What does transgender mean?
Transgender is best described as a departure from the gender assigned at birth, which is the current proper terminology to refer to someone’s gender before identifying as transgender. Trans and transgender, which mean the same thing, are both the umbrella term to refer to people who do not identify with the gender they were assigned at birth, which is the opposite of cisgender, people who do identify with the gender they were assigned at birth. Many other terms fall under this umbrella, such as non-binary, trans woman/trans feminine, trans man/trans masculine, genderqueer, genderfluid, etc.
Transsexual was the medical term for this identity, when it used to be categorized as a psychiatric illness based on gender dysphoria (see below). Transexual is now considered derogatory, referring to the traumatic medical past of being trans and historically upholding the gender binary of only men versus women existing. However, it is being reclaimed by some so it is best to only use it when explicitly allowed.
What is gender dysphoria?
Gender dysphoria is the experience of a disconnect between the gender that the person sees themselves as versus the gender that others see them as. It has a past in the medical field as the official term for that mismatch, and still serves a major factor in medically transitioning to another gender in many countries.
One may feel dysphoric in a variety of situations, such as being called the wrong first name, the wrong pronouns, seeing their body with characteristics not aligned with their gender, being harassed for their restroom choice, being called out for using wrong gendered behaviors, norms or clothing. It is a psychological disruption, because others do not see how the person sees themselves internally. But all types of expressions are valid! A big myth is still that gender identity is tied to gender expression or sexual orientation; a trans person can look any kind of way and love anybody.
Being transgender and transitioning
Transitioning has three major areas: social, medical and legal. Socially transitioning is generally the first step, as it is the most immediate and cheapest, and includes changing your name/pronouns in your everyday life. In order to feel more fulfilled in one’s body, transgender people have the option to medically transition, including hormone therapy and sex reassignment surgeries to remove or change body parts. There are no rules to this however; any trans person is free to medically transition (or not!) and in the way that they please. Finally, there is legally transitioning, making the new name and sex marker changes official on important personal documents. Once again, this process is usually time-consuming and can be expensive, which is why many trans people will advance in these three fields at different paces.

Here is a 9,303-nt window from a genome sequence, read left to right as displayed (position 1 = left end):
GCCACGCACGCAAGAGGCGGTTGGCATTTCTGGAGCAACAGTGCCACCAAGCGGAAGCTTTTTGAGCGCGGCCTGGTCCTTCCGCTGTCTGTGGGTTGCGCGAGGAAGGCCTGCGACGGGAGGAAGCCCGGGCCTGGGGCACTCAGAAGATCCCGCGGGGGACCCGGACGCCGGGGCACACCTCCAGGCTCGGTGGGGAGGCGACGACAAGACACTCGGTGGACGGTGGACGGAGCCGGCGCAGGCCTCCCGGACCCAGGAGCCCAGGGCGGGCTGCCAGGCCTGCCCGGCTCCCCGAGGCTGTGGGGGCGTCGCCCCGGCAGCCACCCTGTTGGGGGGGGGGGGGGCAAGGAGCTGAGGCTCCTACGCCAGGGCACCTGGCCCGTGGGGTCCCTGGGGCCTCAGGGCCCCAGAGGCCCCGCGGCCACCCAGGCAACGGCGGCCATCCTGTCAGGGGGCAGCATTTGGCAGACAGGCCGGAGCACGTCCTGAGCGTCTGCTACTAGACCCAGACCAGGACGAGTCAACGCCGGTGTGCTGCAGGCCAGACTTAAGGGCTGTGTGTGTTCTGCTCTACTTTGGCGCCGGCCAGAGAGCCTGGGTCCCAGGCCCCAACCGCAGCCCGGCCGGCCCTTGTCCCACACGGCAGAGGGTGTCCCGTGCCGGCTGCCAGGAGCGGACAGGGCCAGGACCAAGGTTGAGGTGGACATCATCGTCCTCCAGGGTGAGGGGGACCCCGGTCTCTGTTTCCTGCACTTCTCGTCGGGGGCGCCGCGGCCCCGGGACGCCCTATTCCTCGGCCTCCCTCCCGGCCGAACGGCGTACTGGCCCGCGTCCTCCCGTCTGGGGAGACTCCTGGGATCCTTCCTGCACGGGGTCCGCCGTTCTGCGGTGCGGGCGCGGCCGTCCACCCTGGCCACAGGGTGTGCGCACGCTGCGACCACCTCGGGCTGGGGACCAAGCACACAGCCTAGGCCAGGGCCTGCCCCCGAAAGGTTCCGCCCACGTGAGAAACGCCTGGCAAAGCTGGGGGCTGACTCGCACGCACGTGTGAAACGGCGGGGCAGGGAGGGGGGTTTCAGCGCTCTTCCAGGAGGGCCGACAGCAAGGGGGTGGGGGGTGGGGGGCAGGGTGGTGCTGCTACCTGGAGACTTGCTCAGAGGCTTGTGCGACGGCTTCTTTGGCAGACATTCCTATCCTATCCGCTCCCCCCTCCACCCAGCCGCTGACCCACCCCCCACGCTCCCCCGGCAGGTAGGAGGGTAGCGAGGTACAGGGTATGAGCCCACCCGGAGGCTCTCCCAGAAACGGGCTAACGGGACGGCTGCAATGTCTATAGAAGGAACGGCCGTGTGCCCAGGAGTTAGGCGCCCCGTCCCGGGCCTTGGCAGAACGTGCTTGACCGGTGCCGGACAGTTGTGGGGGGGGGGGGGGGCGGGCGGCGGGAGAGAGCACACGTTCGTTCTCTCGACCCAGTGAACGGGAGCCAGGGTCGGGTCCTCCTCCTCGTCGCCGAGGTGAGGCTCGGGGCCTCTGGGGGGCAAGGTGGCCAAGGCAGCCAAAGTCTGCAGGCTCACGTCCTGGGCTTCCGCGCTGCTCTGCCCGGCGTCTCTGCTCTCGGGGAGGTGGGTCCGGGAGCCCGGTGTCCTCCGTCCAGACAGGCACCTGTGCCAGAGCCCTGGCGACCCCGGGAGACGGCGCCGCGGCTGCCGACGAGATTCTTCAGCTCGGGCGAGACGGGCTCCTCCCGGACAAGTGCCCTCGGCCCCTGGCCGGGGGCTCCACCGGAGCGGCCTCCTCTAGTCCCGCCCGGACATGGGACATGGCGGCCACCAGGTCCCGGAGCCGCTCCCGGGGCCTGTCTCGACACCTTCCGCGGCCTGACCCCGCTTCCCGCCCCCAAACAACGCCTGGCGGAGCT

It is important to know that there is no right way to transition. There are all options available to you, to make at your own comfort and discretion. There is also no need to rush on these decisions; some changes can be difficult to alter again, and waiting to think about what might make you feel comfortable is absolutely acceptable! Proper research, finding trust-worthy professionals and even a transgender support group are the best resources to be as informed as possible.
Respecting and supporting a transgender person
The same general rules around supporting someone’s coming out apply to transgender people as well, with a few additional steps to keep in mind. Generally, not always, a trans coming out will have a preference in pronouns and a new name. They may even confide in you that they would like try certain names and pronouns to find out which ones suit them best. The best way to be allies is to try your best to use them! Adapting to new names and pronouns can be challenging at first but correcting yourself quickly when you make a mistake will go a long way. There is no need for lengthy apologies; it only draws more attention to an uncomfortable situation.
Another key part is to usually refrain from asking about surgeries, unless the person invites you to. It is rather impolite to ask personal questions about genitalia, anatomy or medical experiences to a stranger, or even a friend, without consent. Please use common courtesy and abstain from asking about genitals!
Advocacy, by being an ally to transgender activists pushing for gender rights and equality, is crucial in the fight against transphobic oppression, by way of discrimination, bullying and harassment. Protecting the transgender community starts with simple changes, like validating names and pronouns, so go change your bios folks.
How to come out as transgender?
First, congrats on figuring out who you are! That is a difficult and consuming task to undertake. Now that you have made your coming in, it is normal to wonder how to come out to the rest of the world. There is no right or wrong way to come out, only the most comfortable ways for you. Some people, based on their personalities, may prefer talking in person in an official sit down or making a casual joke about it, calling on the phone, writing a letter, or sending a quick text message. It really depends on how you feel, and who you are coming out to. You may know that a friend of yours would understand your joke about being trans, and might be uncomfortable by the seriousness of sitting down. Adapt your coming out to what you think is best, and when you feel ready.